Once the homestudy is complete, we just have to wait for approval from Gladney and send in another $2750. That will conclude all our agency fees, and we’ll (hopefully) get put on the wait list. We recently paid $750 for Gladney to review the homestudy. We still have about $750 in our adoption account, and we still need about $2000. The next chunk of money after that won't be due for another year and will go straight to Ethiopia, to help support the orphanage and make the adoption legal. I can't believe how far we've come. Thank you to everyone who has supported and encouraged us in this journey!
Our newest puzzle piece sponsors are Grandma and Grandpa Gutridge, Ashley McNutt, Molly Gutridge, Diego Gutridge, and Grandma Lorraine Iseli. We still have 158 (out of 500) puzzle pieces left. Please check out our puzzle piece fundraiser blog for more info.
And now, for this month's HUG earrings! They're 4th of July themed, which I realize is a little late, since it's now July 6th. But since I couldn't find my camera for so long, I had to have my sister take these on the 4th! I did, however, find my camera yesterday as I was organizing a hall closet. Whew!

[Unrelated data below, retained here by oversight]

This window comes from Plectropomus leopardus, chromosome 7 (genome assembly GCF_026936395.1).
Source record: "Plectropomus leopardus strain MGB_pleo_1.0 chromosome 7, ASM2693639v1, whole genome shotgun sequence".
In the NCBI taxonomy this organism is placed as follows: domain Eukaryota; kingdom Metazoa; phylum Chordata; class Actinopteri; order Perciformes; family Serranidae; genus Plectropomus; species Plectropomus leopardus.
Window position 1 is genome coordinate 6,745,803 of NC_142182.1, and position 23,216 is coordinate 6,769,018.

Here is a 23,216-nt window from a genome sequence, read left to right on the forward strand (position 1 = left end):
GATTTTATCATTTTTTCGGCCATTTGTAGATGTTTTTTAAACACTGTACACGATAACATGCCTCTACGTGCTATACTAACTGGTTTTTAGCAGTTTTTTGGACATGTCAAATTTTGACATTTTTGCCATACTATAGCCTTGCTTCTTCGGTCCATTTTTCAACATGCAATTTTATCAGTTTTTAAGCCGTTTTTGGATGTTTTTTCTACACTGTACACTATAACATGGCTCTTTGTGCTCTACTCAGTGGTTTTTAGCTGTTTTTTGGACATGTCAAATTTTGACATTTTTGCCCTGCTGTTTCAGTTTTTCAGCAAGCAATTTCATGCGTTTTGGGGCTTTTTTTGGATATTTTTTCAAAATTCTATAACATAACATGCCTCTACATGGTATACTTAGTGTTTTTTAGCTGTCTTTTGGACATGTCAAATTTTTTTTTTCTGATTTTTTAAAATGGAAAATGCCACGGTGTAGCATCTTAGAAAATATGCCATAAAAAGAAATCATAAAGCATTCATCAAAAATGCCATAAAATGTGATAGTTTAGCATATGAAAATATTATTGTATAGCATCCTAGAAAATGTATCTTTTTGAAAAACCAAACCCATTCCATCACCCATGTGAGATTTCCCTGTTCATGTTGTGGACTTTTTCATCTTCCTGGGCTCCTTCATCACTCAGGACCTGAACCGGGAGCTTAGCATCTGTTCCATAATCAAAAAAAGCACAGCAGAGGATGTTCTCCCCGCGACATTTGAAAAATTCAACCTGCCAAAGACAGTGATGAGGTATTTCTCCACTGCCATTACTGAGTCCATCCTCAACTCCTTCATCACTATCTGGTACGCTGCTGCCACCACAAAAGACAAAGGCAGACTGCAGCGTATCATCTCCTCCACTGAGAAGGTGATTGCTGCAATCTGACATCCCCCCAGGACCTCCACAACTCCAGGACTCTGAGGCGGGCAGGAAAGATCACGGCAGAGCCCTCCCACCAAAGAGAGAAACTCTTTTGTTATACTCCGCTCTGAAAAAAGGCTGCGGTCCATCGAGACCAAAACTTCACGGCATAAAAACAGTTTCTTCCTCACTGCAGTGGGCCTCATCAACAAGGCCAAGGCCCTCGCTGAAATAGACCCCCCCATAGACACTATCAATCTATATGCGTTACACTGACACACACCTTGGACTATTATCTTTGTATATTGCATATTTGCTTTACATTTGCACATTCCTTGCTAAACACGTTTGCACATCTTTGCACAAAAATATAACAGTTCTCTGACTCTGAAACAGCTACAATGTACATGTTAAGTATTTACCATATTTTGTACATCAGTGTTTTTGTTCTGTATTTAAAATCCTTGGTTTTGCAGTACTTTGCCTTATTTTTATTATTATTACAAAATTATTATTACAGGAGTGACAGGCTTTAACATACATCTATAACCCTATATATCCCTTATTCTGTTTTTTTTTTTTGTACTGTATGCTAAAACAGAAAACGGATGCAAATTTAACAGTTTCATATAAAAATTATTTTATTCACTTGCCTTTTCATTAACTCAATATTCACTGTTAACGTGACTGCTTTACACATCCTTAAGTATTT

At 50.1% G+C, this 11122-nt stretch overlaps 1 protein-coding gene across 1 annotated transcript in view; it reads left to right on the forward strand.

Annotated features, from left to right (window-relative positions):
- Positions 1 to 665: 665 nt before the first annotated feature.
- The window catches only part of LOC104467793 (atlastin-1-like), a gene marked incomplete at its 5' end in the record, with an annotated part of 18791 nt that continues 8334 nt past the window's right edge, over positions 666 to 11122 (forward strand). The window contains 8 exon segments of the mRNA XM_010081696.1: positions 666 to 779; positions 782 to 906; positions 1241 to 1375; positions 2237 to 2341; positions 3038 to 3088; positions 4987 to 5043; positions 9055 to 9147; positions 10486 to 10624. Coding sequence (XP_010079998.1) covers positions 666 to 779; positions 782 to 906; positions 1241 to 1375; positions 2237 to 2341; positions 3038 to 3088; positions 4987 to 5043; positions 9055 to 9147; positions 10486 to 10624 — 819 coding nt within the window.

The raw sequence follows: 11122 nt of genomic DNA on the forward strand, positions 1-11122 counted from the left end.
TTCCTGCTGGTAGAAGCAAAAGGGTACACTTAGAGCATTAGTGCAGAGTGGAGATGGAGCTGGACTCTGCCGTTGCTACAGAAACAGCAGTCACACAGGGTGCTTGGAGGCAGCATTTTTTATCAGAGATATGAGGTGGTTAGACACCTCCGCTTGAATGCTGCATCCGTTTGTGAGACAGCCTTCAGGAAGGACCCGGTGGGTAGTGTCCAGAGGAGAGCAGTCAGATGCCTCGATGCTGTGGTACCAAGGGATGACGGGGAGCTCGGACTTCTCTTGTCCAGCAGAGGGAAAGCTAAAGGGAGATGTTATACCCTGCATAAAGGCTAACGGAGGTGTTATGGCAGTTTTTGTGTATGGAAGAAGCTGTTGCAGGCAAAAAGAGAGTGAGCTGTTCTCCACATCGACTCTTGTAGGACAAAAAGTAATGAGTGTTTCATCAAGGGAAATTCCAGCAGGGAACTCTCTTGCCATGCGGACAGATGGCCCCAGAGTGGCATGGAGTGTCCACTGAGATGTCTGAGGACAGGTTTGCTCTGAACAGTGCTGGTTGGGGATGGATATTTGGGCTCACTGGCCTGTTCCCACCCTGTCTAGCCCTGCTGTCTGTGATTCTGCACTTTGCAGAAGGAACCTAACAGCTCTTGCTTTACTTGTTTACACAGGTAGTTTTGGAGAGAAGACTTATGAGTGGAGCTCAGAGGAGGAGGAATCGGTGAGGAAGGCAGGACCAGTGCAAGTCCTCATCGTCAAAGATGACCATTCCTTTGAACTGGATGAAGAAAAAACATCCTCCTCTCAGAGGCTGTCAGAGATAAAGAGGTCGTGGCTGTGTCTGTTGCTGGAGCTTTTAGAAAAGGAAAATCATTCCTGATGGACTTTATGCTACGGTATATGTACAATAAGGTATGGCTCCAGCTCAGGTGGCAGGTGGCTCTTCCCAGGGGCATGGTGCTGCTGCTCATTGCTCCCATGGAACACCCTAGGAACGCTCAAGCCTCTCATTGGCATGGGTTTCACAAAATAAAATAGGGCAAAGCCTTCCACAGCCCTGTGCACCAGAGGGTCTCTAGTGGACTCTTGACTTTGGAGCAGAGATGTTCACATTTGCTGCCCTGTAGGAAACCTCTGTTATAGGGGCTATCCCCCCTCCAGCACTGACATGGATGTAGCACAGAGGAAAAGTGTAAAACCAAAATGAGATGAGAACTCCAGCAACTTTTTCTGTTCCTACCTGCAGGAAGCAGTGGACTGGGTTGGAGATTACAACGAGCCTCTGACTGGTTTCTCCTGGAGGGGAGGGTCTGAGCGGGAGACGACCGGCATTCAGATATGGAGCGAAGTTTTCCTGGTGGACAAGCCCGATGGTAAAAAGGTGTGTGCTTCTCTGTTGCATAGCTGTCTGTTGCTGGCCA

Red Facetted Glass with surgical steel (non-allergenic) $5
Ivory Mother of Pearl with surgical steel (non-allergenic) $5
Gray/Blue Swarovski Glass Pearl with surgical steel (non-allergenic) $5
For ordering info, please e-mail me at email@example.com
Liberty, taking the word in it's concrete sense, consists in the ability to choose.
When my mom and I first thought of "HUG of the month" as a fundraiser, I had no idea at the time it would actually feel like a big huge hug. After my last blog, I wrote that we needed $1550 in a few weeks to round out what we needed for the first half of our agency fee. The very next day, there was $490 in my paypal account from people all over the world. Mostly from friends and family, for which I thank you, thank you, thank you. And we also had people donate who we don't even know (from as far away as Saudi Arabia!) The remaining $1000 came from various jewelry sales and $5 earring sales. I am completely humbled and inspired by your love and involvement in this journey. We met our $2750 goal. I wish I could HUG every one of you!